"Please, don't hurt her.
Don't argue with them. You told me this would happen.
Leave her alone."
This is what 7-year-old Andrew Bridge thought as the police took him from his mentally ill mother on a Saturday afternoon on the streets of Los Angeles. Torn between the desire to protect his beloved mother and the need to be safe, he was pulled away from her and into a life that proved only marginally more bearable than his harrowing existence with her. Andy was taken to MacLaren Hall, public orphanage, "death house of childhoods," and then placed with an emotionally and often physically abusive foster family in the San Fernando Valley, where he stayed for 11 years. And yet, "Hope's Boy," published earlier this month and reaching No. 6 on the New York Times bestseller list, is not an abuse book. The man I sit talking with 38 years later radiates happiness, excitement, health. He carries a picture of his mom on his iPhone. Bridge looks boyish, though not at all like the boy sporting an odd, blank, half-smiling stare on the book's cover. When he's particularly thrilled with a topic, he literally hops up and down, even when seated. "This is not a book about me," he insists. "It is a book about my mother."
His mother, Hope, was beautiful and proud. "When my mother walked down the street," the book begins, "men noticed." Bridge was proud of her, in spite of the precarious life she led with him -- full of dangerous men and angry landlords and bloody, botched suicides. Bridge describes his mother in the courtroom scene in which he was officially removed from her care. "My mother was twenty-four years old, descended from a line of impoverished women, educated to the tenth grade, abandoned by a husband, and plagued with fear. Standing at the judging bar, she must have recalled courtroom encounters from her own childhood. Now, a woman among her betters, she could do nothing more than be still and be judged." Helping vulnerable people, especially children and women, would become his life's work.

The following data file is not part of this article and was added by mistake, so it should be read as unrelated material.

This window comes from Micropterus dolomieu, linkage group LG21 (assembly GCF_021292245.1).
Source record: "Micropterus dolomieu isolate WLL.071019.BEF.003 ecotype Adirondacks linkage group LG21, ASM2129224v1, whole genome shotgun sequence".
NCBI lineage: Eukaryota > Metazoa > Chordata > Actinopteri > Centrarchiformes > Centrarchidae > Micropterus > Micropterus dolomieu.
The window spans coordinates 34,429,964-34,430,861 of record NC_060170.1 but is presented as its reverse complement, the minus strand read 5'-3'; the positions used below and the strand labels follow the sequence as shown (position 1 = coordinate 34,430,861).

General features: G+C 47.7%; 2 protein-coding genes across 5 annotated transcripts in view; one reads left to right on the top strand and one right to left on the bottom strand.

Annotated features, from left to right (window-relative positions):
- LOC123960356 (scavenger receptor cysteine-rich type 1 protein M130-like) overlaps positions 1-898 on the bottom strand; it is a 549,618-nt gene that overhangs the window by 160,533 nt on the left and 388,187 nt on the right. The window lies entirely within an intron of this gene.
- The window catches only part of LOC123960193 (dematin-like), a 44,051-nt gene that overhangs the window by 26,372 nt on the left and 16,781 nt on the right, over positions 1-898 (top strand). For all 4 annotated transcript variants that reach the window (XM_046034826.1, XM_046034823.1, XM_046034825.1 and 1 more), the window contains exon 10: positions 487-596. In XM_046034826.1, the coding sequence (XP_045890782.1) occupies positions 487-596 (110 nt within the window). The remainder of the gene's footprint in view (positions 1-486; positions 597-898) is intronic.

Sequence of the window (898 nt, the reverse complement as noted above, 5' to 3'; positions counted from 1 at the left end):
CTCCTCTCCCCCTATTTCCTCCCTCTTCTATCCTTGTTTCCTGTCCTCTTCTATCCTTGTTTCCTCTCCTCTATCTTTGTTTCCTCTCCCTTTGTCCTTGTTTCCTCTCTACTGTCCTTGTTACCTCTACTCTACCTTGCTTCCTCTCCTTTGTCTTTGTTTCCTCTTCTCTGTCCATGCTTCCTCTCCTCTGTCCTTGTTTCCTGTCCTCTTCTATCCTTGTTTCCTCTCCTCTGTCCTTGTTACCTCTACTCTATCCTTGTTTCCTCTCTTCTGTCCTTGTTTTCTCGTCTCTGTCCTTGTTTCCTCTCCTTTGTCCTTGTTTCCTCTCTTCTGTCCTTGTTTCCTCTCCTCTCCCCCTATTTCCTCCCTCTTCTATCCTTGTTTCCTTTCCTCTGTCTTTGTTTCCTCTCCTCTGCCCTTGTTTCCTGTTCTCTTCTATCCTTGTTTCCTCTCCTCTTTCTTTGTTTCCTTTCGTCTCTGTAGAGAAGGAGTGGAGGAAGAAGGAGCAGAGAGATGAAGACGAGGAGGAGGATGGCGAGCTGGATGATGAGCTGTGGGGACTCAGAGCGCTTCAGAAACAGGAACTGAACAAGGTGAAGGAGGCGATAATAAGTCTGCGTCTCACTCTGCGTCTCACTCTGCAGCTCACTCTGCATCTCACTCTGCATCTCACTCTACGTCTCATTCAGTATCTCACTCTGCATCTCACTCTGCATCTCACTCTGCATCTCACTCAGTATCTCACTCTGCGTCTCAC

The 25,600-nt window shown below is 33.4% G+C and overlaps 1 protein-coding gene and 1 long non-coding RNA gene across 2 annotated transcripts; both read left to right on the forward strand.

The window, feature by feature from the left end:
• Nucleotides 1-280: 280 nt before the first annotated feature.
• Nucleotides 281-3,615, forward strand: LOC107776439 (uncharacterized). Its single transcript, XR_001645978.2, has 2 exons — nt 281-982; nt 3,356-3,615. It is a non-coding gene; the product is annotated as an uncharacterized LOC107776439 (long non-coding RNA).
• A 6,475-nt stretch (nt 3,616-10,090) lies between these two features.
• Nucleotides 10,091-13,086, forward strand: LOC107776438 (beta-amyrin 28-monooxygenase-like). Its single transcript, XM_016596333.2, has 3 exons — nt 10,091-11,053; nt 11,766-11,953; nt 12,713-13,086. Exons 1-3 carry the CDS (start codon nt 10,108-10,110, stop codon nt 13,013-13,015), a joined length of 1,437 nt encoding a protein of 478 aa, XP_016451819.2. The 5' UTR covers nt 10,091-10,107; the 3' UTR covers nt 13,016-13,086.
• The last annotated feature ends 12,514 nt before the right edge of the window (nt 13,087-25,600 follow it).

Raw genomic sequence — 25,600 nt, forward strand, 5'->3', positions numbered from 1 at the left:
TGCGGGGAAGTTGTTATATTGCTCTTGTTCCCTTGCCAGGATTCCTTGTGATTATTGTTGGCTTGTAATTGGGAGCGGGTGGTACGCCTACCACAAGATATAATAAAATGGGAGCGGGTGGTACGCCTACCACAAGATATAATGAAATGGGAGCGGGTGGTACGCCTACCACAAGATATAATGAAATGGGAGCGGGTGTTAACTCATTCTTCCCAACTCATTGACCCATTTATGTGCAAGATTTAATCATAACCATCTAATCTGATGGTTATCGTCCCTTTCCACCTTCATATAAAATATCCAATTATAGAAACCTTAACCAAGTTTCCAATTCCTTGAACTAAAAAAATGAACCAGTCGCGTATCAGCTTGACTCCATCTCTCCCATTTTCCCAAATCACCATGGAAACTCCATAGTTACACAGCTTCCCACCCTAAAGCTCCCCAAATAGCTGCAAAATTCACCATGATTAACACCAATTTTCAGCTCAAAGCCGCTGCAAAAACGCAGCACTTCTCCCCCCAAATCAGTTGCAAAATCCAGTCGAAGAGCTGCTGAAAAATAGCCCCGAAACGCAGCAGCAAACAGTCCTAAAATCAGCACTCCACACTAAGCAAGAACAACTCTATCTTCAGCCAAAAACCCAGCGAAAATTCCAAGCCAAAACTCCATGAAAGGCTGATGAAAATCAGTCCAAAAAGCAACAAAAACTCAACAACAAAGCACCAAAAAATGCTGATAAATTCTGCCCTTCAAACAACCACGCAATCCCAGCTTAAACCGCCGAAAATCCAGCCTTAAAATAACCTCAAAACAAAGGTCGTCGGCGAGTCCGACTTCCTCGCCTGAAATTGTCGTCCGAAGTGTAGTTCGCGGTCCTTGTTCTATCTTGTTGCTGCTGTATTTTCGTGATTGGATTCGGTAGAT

Not only did Bridge survive, he triumphed over the odds. Despite the fact that only 2% of the nation's 500,000-plus children in foster care get a college degree, he got a scholarship to Wesleyan University and then graduated from Harvard Law School. He got a Fulbright, studied in Germany and after a stint representing children on behalf of a national civil rights organization, took the job as executive director of the Alliance for Children's Rights in Los Angeles, suing bureaucracies and institutions that fail to respect the rights of society's most vulnerable citizens.
Andrew Bridge saw his mother twice in the 10 years after he was taken from her. It is his firm belief that too many children are taken from their parents prematurely, that more resources and creativity should be applied to helping fragile families recover and better care for their children.
He thinks that foster care in this country has become a punitive solution for these vulnerable families. Social workers get more praise and bureaucracies more compensation for "saving" children from potential abuse and keeping them in state care than for keeping families together. These social workers are, of course, concerned that if they leave a child in a precarious situation and something happens, they will be to blame. And families, meanwhile, are so terrified of their children being taken away that they do not rely on social workers when in dangerous situations. Bridge thinks much more can be done to help keep these families intact.
"For all our talk about family values," he says, "we really only mean certain families." Bridge saw firsthand what happens to vulnerable women in this or any city. "I saw my mother raped, slapped, disrespected in every way, in spite of her amazing power as a beautiful, intelligent woman. She made bad choices, yes, but there is a fundamental lack of respect for the mother-child bond in this country."
In his work as a lawyer for children's rights -- at the Alliance for Children's Rights, then as managing director of child welfare reform at the Broad Foundation in Los Angeles and more recently on behalf of children in Alabama, Bridge says he meets relatively few "monsters." What is far more common is the absence of compassion.
Bridge is critical of congregate care. It was with some satisfaction that he saw the closure of MacLaren in 2003, referred to in an editorial in this newspaper as a publicly owned "human warehouse where unwanted youth were physically and psychologically abused over months or even years."